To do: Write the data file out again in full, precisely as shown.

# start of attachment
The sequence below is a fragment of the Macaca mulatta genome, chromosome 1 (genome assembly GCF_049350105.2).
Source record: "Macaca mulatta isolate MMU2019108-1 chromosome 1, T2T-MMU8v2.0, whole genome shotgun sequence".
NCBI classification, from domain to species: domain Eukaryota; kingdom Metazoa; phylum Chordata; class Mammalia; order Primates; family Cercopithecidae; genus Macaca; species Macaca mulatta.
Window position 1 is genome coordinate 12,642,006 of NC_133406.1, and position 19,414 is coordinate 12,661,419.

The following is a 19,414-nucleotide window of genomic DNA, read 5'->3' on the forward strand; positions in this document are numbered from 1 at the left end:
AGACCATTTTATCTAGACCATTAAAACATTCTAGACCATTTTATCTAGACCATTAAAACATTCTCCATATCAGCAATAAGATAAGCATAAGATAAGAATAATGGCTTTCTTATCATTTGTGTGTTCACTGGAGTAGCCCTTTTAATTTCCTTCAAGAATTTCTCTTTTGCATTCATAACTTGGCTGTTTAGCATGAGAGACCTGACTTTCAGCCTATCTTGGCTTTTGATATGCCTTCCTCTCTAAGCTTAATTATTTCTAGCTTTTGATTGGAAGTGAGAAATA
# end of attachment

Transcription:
The sequence below is a fragment of the Macaca mulatta genome, chromosome 1 (genome assembly GCF_049350105.2).
Source record: "Macaca mulatta isolate MMU2019108-1 chromosome 1, T2T-MMU8v2.0, whole genome shotgun sequence".
NCBI classification, from domain to species: domain Eukaryota; kingdom Metazoa; phylum Chordata; class Mammalia; order Primates; family Cercopithecidae; genus Macaca; species Macaca mulatta.
Window position 1 is genome coordinate 12,642,006 of NC_133406.1, and position 19,414 is coordinate 12,661,419.

The following is a 19,414-nucleotide window of genomic DNA, read 5'->3' on the forward strand; positions in this document are numbered from 1 at the left end:
AGACCATTTTATCTAGACCATTAAAACATTCTAGACCATTTTATCTAGACCATTAAAACATTCTCCATATCAGCAATAAGATAAGCATAAGATAAGAATAATGGCTTTCTTATCATTTGTGTGTTCACTGGAGTAGCCCTTTTAATTTCCTTCAAGAATTTCTCTTTTGCATTCATAACTTGGCTGTTTAGCATGAGAGACCTGACTTTCAGCCTATCTTGGCTTTTGATATGCCTTCCTCTCTAAGCTTAATTATTTCTAGCTTTTGATTGGAAGTGAGAAATA